By David Williams
Welsh Rugby Union (WRU) chief executive Steve Phillips is facing calls to resign and the governing body’s sponsors have also demanded action in the wake of serious sexism allegations.
It was revealed last March that Charlotte Wathan had made a series of damning accusations against her old employers.
Among them was a claim a former colleague had joked about raping her.
In a BBC documentary, Wathan added she considered suicide as a result of a ‘toxic’ culture at the WRU in news which has rocked the game.
Amanda Blanc, the chief executive of Aviva and former chair of Welsh rugby’s professional board, had previously warned the WRU it had ‘deep-rooted’ problems which were a ‘ticking timebomb’.
Principality Building Society, sponsors of Wales’ national stadium in Cardiff and supporters of the Welsh grassroots game, described the allegations as ‘extremely concerning’.
Vicky Wales, Principality’s chief customer officer, said: “Principality wants to work with partners who share our values.
Cardiff Rugby are distressed and appalled by allegations of discrimination and misogyny at the Welsh Rugby Union (WRU), revealed by a BBC Wales investigation, which broadcast on Monday evening (Jan 23). (1/6) pic.twitter.com/eb0JE1TU9l
— Cardiff Rugby (@Cardiff_Rugby) January 24, 2023
“The allegations in the emerging BBC investigation are extremely concerning and we would expect the WRU to take the immediate and decisive action required to remove any discriminatory and bullying behaviours and to uphold the inclusive values we should all live by.”
A collective body representing the supporters of Wales’ four professional sides has called on WRU chairman Ieuan Evans to remove Phillips from his position.
Among a number of growing calls for action to be taken, the group has written to Evans directly.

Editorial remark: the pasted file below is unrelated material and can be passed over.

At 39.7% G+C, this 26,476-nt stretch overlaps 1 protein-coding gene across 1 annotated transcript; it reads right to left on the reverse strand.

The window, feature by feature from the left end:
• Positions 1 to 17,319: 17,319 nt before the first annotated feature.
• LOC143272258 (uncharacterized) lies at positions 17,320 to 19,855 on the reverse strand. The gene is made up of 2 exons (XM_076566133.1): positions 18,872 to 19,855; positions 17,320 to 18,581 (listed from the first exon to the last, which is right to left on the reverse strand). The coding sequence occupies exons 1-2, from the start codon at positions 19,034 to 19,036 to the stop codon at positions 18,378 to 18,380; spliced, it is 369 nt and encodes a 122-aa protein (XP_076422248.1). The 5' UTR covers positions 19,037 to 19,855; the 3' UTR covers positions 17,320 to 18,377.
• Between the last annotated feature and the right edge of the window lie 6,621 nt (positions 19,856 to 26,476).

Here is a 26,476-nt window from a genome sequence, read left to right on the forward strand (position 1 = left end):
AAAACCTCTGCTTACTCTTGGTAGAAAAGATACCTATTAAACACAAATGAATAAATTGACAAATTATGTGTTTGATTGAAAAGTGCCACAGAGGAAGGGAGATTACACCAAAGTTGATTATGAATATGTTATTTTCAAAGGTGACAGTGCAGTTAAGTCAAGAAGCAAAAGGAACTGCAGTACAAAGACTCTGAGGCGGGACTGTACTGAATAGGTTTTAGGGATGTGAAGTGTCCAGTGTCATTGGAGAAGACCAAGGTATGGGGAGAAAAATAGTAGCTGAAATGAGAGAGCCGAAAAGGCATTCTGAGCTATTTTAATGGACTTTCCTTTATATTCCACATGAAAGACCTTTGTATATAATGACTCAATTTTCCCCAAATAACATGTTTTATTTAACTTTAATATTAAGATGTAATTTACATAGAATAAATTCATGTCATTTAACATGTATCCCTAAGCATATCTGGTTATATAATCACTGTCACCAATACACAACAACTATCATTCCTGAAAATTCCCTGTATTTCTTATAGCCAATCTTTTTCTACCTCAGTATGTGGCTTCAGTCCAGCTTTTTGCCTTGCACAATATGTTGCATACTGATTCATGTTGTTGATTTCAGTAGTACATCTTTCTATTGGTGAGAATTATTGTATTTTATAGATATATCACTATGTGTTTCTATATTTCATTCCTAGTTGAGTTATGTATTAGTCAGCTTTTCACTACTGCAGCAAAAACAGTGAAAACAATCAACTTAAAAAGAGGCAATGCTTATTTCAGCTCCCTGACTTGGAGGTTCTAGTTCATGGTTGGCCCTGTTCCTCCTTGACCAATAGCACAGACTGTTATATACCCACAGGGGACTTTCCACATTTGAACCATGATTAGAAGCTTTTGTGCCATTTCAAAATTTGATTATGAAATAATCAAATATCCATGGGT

“We are calling upon you as chair of the WRU to relieve Steve Phillips of his position immediately and instigate a full investigation into the culture in the organisation,” the letter reads.
The Joint Supporters Group also described Wathan’s comments as ‘distressing’ and called on the Welsh Government to launch an inquiry into the governance of the WRU.
The four Welsh regions – Dragons, Cardiff, Ospreys and Scarlets – have also all reiterated the importance of there being no place in rugby for misogyny in the wake of Wathan’s revelations.
The WRU has reiterated it is committed to equality, diversity and inclusion and says they investigated fully the claims made by Wathan and that proper procedures were followed.
WRU CEO Steve Phillips describing the culture of the WRU as "falling short" amid such disturbing allegations of sexism and misogyny is genuinely woeful. That's not "falling short". That's failure of the highest level. Unacceptable.
— Megan Feringa (@megan_feringa) January 24, 2023
In a letter to clubs, Phillips said he was “shocked and appalled” by the sexism allegations and admitted the WRU’s culture was ‘not where it needed to be.
He added the WRU will re-examine its structures and ‘will listen and learn’ and ‘continue to work hard on ensuring Welsh rugby is a game for all with equality, diversity and inclusion at its heart.
Phillips said: “The WRU knows it has fallen short in presenting Welsh rugby to the world in the best light.
“We have fallen short of the high standards I expect. I cannot turn back the clock but I promise you we will start work on making necessary changes immediately.
“I will not lead an organisation which would walk past or excuse any of the behaviour described. I will not stand by and watch a culture which falls below the high standards we set.
“We will re-examine how we behave in all quarters of the WRU, we will never be complacent in this area, not on my watch.
“Much of the recent comment has been difficult to hear but I implore anyone, anywhere throughout the game who is affected by any of the issues raised to contact us immediately.
“I care deeply about this subject, the WRU cares deeply and we will act to change wherever we find fault, genuine complaint or grievance.
“We will do better.”